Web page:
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My training partner is a little gal, only about 5-foot-2. As she gets stronger, she’s developing a knee problem. Riding behind her you can see her knees clearly bending towards the top tube. To remedy it, she has tried shims in various places, but they tended to exacerbate the problem, not fix it.
Then she went to the Boulder Center for Sports Medicine and they identified the problem as too wide a stance on the pedals. Simple solution, right? Well, not really. She’s a mountain biker currently running XTR. Getting the Q-factor down is a bit of mystery to me on an MTB – pedals with short spindles, move cleats outward, but what about cranks and bottom bracket? Her current bike has a 73 mm bottom bracket shell. She may also put an Ergomo power meter/bottom bracket on the bike.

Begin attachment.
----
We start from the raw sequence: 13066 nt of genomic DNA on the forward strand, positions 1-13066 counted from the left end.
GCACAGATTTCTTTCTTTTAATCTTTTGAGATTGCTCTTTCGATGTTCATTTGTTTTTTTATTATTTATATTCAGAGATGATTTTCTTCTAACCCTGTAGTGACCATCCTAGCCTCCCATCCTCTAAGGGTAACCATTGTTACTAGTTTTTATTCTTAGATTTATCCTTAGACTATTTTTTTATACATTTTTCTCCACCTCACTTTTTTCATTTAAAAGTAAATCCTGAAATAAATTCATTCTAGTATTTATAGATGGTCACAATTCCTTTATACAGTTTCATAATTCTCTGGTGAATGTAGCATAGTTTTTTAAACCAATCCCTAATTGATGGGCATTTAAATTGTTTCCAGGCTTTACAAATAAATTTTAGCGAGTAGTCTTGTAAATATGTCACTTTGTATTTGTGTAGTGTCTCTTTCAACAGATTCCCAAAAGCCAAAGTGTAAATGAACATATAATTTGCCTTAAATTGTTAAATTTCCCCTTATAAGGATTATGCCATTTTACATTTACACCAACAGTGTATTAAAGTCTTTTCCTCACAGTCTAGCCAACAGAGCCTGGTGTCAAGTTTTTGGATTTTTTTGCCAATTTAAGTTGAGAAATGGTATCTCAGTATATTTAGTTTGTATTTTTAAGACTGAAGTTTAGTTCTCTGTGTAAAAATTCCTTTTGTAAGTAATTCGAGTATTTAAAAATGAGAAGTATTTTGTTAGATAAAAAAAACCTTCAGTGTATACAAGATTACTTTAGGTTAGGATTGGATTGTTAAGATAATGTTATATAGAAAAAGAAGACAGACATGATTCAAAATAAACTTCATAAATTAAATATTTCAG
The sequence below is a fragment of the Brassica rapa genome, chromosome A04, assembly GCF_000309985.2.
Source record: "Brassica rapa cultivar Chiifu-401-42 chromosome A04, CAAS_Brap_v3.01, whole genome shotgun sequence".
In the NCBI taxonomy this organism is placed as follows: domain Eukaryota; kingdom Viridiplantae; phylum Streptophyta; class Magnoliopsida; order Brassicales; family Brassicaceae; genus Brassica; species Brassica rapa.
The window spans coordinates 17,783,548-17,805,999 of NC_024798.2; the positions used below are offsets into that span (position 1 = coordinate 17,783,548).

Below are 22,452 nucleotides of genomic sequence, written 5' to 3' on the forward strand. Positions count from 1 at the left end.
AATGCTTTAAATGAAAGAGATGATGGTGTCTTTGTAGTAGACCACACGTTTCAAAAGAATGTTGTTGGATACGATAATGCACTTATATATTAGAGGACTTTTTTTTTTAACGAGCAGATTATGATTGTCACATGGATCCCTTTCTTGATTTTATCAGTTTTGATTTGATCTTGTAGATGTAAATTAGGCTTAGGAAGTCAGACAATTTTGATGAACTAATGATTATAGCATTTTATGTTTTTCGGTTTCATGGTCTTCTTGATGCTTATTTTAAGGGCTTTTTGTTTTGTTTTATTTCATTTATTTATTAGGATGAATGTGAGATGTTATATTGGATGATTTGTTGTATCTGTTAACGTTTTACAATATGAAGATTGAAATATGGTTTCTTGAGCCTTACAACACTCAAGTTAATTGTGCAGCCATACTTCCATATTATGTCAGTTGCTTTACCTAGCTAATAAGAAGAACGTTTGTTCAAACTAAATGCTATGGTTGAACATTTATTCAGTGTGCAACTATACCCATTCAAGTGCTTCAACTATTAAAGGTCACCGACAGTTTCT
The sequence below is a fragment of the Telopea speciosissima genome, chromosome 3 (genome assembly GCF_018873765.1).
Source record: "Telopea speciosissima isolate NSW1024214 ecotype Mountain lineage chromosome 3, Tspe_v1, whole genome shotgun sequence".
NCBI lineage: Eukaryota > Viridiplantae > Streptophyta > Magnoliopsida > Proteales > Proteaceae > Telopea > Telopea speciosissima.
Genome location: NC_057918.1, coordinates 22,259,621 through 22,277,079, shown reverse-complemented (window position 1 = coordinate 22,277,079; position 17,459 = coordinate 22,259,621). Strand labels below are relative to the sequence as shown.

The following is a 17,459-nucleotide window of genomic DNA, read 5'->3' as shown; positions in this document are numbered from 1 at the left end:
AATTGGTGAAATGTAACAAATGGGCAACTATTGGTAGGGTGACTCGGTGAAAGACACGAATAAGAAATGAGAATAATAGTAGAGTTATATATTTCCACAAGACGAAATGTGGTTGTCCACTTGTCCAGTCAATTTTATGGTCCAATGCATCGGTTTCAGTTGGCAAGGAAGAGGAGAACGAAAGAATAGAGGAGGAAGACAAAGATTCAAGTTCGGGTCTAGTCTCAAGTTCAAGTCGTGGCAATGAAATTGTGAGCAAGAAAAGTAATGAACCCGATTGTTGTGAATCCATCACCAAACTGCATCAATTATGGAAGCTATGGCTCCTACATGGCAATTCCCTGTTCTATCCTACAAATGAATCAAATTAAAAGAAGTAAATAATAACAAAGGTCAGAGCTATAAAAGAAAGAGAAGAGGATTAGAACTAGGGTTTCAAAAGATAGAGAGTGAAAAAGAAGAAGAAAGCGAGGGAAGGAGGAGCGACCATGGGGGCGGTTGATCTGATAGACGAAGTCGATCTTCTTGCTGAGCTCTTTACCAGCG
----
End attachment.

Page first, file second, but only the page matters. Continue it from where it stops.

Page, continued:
What recommendations can you make to get the Q-factor down for her?
This is a constant problem for many riders, and some give up mountain biking for this reason. If you must have a narrow pedaling stance, there is not much you can do on a mountain bike besides the things you mentioned, especially if you want to use an Ergomo bottom bracket.
Some frames – like the Swiss-made Walsers – have a very low Q. I’ve done the same with frames I’ve built. Here are detailed photos of a frame I built with a super low Q with a 48mm wide bottom bracket shell, the chainrings overlapping over the shell, a machined seat tube section to move the front derailleur in enough, a machined chainstay yoke to fit between the rear tire and the chainrings, and 110mm wide rear hub spacing.
But these things will not work on a mountain bike very well, due to the bigger tires, mud-clearance issues, and gearing requirements. It should be noted that Ergomo bottom brackets come in standard widths.